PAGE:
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The case for tele-emergency services

Date:
February 4, 2014
Source:
University of Iowa
Summary:
New research supports the claim that tele-emergency services can successfully extend emergency care in rural hospitals.

New research from the University of Iowa College of Public Health supports the claim that tele-emergency services can successfully extend emergency care in rural hospitals. A summary of the research was published in the new February edition of Health Affairs.

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Tele-emergency is the urgent care component of telehealth, a term used to describe services consisting of diagnosis, treatment, assessment, monitoring, communications, and education of medical conditions via digital technologies like videoconferencing. Telehealth can deliver important medical services where they are needed most, and remove barriers of time, distance, and limited health care providers. This includes remote, rural areas and medically underserved urban communities.

"Tele-emergency improves patient care through integrated services that deliver the right care at the right time and the right place," says Keith Mueller, head of the Department of Health Management and Policy and lead author of the report. "Our country's health care system is in a massive state of change, and it's through services such as this that we'll be able to address patient need and assist in the financial concerns of smaller medical care units."

As part of the research, the authors conducted an evaluation of a widely implemented tele-emergency service in the upper Midwest that provides 24/7 connection between an urban "hub" emergency department (ED) and 71 remote hospitals. At any time, clinical staff members at the remote hospitals can press a button for immediate, synchronous audio/video connection to the tele-emergency hub ED.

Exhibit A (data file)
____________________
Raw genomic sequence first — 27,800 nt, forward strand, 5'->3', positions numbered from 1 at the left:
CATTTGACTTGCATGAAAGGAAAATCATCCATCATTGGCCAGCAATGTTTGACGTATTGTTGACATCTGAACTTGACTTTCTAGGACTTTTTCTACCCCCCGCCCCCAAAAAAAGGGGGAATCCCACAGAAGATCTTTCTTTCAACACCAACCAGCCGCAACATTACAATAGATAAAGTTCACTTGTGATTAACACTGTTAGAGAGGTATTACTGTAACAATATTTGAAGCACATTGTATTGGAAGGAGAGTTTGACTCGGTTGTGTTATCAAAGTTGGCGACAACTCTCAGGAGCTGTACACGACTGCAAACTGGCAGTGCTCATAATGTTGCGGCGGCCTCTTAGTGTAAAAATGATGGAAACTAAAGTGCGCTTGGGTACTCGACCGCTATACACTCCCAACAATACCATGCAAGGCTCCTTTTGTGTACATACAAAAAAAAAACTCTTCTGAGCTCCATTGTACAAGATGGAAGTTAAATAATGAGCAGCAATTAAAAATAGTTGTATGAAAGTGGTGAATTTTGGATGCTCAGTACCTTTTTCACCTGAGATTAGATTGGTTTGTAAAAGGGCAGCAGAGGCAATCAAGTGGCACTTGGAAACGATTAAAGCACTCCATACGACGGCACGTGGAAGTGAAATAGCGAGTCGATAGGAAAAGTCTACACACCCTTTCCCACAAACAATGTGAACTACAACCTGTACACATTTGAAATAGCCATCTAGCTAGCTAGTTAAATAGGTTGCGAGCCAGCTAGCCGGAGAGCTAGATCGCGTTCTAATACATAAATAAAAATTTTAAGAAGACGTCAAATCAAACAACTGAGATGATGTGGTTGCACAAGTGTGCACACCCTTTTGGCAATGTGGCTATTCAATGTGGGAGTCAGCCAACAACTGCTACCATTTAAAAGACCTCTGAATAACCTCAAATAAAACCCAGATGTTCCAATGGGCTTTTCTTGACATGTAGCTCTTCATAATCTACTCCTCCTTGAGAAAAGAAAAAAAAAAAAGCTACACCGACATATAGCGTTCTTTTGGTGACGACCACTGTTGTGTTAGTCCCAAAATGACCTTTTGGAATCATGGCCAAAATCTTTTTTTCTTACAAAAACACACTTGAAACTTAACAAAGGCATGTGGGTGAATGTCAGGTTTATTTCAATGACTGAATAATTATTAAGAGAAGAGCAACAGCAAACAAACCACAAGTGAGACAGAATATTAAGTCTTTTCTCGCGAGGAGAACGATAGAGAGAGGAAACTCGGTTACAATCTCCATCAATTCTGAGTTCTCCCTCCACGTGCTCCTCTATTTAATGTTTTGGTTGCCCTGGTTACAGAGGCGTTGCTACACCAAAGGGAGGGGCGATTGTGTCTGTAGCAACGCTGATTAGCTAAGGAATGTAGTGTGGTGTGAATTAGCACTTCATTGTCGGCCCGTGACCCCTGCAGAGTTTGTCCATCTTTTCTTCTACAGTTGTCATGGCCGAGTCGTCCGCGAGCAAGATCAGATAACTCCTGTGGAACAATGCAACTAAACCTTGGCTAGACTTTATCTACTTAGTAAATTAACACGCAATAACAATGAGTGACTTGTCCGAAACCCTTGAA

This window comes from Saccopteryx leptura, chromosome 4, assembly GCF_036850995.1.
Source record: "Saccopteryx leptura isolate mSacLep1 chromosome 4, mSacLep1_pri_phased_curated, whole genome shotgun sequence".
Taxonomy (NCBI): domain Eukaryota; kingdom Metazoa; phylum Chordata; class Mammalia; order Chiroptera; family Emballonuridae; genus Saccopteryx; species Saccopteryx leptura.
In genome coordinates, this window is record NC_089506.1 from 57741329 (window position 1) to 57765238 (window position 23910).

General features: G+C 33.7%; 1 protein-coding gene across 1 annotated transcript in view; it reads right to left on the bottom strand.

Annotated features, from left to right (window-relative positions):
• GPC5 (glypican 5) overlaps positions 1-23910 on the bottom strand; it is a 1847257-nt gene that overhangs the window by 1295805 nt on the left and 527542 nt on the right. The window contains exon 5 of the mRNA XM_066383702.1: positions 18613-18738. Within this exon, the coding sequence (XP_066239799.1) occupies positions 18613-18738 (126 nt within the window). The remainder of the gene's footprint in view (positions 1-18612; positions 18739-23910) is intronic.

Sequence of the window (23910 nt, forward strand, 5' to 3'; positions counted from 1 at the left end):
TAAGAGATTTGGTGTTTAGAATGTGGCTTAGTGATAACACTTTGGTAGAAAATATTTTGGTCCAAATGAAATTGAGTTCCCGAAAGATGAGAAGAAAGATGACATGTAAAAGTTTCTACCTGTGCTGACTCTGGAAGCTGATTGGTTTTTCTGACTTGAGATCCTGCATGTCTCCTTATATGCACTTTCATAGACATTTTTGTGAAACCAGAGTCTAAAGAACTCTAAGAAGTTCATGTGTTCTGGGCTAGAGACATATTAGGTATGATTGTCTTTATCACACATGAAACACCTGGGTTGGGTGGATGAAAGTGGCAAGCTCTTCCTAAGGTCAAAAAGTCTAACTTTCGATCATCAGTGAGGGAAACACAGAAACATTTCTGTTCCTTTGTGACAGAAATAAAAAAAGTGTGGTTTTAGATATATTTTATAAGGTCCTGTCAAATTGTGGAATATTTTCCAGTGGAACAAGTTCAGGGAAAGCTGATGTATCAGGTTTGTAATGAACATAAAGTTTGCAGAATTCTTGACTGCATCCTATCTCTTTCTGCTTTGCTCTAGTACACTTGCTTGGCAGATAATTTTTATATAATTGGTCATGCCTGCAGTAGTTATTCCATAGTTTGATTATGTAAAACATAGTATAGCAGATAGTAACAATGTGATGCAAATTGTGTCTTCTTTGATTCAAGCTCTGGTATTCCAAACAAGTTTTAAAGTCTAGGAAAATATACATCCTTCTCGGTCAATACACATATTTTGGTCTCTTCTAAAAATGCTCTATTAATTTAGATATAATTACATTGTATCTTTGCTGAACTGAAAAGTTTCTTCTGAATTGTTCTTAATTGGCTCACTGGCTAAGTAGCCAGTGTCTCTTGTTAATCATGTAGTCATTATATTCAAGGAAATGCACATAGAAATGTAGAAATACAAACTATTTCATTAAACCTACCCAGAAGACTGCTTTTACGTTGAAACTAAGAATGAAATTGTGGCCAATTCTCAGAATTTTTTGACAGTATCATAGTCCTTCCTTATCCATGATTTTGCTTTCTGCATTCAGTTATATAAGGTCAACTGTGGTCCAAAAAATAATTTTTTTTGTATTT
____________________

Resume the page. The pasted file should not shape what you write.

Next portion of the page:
Through surveys, phone interviews, and site visits, Mueller and his team found that 95 percent of respondents felt that "tele-emergency improves the quality of care at my facility." In addition, tele-emergency services served as a forum for physicians to seek second opinions and improved adherence to evidence-based clinical protocols.

"Telehealth technology, including tele-emergency, addresses shortcomings in health care delivery and facilitates improvements in patient care," says Marcia Ward, professor of health management and policy and a co-author on the evaluation. "If its potential is realized, telehealth will be integral to transforming the delivery system in ways that are consistent with an emphasis on increasing value and reducing the total cost of care."


Story Source:

The above story is based on materials provided by University of Iowa. The original article was written by Bill Barker. Note: Materials may be edited for content and length.


Journal Reference:

  1. K. J. Mueller, A. J. Potter, A. C. MacKinney, M. M. Ward. Lessons From Tele-Emergency: Improving Care Quality And Health Outcomes By Expanding Support For Rural Care Systems. Health Affairs, 2014; 33 (2): 228 DOI: 10.1377/hlthaff.2013.1016

Cite This Page:

University of Iowa. "The case for tele-emergency services." ScienceDaily. ScienceDaily, 4 February 2014. <www.sciencedaily.com/releases/2014/02/140204112133.htm>.
University of Iowa. (2014, February 4). The case for tele-emergency services. ScienceDaily. Retrieved March 30, 2015 from www.sciencedaily.com/releases/2014/02/140204112133.htm
University of Iowa. "The case for tele-emergency services." ScienceDaily. www.sciencedaily.com/releases/2014/02/140204112133.htm (accessed March 30, 2015).

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